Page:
3. What, then, of including exogenous proxies for cost and quality differences? A variable such as metropolitan-area income? I can't be too critical of this because I've done it myself.181 still suggest it as a quick way to see if higher prices in some markets are readily explained by some factor other than market power. Small, statistically insignificant coefficients for seller concentration with such exogenous cost or quality proxies in the equation should be sufficient--though not necessary--to question the presence of market power through coordinated effects.
And Leonard Weiss proposed (1989a, p. 9) adding exogenous proxies for cost differences:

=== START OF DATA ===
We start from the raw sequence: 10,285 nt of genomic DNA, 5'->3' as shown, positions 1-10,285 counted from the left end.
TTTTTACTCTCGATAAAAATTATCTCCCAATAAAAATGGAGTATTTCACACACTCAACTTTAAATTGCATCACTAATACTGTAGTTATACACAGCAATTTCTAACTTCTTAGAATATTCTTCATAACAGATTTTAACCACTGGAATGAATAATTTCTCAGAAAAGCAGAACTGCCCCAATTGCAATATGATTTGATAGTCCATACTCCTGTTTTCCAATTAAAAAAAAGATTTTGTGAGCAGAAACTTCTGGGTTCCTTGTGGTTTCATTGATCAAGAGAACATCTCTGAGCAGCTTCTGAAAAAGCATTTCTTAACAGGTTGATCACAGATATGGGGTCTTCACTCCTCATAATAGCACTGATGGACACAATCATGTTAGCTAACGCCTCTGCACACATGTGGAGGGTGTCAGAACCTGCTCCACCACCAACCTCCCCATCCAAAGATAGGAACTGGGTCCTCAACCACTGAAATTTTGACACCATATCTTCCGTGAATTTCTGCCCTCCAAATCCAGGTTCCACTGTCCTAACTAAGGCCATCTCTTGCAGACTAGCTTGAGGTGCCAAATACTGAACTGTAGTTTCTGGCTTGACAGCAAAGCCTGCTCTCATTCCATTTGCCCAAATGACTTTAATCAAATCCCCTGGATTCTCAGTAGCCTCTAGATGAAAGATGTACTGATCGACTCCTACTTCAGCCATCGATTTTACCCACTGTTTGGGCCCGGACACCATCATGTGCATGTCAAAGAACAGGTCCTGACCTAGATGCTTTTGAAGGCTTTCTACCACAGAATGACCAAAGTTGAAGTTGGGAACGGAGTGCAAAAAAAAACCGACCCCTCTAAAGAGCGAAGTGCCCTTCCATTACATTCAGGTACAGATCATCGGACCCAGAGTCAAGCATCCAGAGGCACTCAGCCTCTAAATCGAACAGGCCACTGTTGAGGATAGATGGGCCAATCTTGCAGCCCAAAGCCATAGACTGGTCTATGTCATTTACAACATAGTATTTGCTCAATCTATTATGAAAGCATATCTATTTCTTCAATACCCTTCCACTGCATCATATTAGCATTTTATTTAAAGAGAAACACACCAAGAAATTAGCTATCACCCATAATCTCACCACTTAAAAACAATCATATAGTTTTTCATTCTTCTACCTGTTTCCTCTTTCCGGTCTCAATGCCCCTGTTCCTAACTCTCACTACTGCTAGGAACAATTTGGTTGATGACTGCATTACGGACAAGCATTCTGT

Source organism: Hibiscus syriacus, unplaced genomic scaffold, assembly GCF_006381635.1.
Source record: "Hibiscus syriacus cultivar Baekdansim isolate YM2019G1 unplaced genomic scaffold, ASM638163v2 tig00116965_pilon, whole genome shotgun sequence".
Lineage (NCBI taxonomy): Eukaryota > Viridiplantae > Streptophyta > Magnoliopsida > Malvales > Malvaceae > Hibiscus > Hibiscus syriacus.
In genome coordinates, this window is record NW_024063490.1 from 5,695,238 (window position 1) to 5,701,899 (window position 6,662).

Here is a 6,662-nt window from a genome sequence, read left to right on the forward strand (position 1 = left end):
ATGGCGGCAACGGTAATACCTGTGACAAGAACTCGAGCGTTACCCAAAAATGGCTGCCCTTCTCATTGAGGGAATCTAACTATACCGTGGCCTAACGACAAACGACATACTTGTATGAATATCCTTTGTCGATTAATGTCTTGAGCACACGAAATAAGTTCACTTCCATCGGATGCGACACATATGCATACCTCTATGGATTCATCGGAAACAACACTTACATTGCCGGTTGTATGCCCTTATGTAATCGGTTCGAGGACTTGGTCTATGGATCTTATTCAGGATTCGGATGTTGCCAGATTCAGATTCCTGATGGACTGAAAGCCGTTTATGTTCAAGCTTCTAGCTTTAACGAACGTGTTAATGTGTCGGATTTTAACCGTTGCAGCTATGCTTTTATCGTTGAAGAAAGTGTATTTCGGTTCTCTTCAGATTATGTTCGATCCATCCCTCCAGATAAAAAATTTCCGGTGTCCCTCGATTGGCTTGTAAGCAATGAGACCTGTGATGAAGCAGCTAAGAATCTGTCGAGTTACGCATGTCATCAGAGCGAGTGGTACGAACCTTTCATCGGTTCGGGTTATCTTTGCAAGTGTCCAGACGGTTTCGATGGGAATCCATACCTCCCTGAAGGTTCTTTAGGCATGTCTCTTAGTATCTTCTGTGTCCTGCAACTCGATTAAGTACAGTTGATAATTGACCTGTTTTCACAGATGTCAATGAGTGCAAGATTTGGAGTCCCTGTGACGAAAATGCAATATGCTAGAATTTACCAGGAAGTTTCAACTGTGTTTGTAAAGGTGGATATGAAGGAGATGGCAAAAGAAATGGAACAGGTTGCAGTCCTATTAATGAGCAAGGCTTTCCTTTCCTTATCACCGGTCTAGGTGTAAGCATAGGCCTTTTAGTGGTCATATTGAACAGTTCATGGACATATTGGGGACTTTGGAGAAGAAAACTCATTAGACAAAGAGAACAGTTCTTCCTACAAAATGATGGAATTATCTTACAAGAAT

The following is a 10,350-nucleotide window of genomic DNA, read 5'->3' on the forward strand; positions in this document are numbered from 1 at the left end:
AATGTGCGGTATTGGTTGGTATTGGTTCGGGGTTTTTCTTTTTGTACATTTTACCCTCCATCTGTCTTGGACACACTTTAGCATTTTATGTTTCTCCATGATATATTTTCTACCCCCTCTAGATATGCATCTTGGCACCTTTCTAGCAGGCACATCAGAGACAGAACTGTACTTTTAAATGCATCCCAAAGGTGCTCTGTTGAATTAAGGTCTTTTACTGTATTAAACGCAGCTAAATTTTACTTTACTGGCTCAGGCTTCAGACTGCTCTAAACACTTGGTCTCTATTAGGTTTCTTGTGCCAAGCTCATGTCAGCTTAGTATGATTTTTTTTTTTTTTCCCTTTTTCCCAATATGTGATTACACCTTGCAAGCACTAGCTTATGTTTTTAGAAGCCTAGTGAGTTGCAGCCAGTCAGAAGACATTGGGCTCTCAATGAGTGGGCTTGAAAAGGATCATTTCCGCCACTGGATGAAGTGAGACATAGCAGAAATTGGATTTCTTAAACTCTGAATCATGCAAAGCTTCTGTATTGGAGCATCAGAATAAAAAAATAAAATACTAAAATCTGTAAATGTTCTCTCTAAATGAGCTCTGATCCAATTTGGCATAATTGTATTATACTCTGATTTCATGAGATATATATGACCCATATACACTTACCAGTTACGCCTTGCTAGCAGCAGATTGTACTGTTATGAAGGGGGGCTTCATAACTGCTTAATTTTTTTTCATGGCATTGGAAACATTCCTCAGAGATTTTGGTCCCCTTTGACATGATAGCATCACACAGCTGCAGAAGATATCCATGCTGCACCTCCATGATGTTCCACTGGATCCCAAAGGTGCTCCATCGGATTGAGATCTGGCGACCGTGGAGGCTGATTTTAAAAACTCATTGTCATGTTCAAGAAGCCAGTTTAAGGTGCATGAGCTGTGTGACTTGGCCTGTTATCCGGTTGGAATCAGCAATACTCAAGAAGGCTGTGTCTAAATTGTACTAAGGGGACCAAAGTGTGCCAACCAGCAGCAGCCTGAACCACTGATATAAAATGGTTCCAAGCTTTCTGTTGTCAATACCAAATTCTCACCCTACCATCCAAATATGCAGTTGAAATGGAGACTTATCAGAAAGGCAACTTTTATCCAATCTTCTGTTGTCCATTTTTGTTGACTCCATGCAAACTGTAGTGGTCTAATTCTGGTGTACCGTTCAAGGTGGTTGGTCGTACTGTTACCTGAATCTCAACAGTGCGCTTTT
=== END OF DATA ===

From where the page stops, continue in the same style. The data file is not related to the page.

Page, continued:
Our typical study will involve some sort of regression that explains price in terms of costs as well as concentration. Aren't we introducing price-cost margins through the back door? For the most part no. Usually we are not introducing unit costs in an industry but a variable that affects it. We don't use unit labor costs in cement in determining the costs of a region's cement plants but average hourly earnings in all manufacturing in that region. . .. We feel that in the typical study we have to use cost, but costs in these forms are so far removed from those actually incurred by the firms involved that they are consistent with a huge range of profits.